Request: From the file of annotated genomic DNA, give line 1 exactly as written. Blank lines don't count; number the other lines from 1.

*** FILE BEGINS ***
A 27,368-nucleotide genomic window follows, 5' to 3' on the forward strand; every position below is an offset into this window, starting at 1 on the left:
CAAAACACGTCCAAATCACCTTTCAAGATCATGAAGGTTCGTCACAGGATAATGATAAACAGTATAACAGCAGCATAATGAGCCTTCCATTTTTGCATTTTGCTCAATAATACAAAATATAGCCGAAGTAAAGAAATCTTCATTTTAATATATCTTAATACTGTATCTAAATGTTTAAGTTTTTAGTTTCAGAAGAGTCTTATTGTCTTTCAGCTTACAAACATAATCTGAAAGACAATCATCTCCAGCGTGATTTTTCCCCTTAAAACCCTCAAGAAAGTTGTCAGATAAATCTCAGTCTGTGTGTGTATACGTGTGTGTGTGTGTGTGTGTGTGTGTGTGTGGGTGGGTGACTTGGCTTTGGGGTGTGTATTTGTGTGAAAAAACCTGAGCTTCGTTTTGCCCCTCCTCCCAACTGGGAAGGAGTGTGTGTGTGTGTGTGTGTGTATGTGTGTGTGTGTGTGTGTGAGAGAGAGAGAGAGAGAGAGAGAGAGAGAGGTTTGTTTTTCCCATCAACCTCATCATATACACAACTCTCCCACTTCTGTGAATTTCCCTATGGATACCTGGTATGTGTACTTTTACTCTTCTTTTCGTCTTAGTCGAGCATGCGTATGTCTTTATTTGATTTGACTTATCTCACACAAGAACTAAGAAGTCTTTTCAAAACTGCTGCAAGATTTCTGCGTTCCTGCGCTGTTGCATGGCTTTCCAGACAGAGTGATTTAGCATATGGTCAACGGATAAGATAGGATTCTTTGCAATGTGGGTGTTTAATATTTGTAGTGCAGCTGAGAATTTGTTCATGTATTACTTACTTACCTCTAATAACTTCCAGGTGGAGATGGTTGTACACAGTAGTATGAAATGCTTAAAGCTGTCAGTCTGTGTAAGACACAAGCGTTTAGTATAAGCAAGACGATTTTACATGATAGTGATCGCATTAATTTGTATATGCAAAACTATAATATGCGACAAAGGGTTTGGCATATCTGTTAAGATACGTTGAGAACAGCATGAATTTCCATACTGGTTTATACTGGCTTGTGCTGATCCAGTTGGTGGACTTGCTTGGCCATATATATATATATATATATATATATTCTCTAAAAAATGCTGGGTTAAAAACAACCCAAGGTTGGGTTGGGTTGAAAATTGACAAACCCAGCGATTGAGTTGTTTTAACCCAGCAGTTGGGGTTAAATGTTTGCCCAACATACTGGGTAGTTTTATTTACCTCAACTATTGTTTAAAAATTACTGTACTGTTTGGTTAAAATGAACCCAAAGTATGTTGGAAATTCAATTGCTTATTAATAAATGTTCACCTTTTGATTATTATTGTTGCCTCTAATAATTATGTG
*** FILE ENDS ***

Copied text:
A 27,368-nucleotide genomic window follows, 5' to 3' on the forward strand; every position below is an offset into this window, starting at 1 on the left: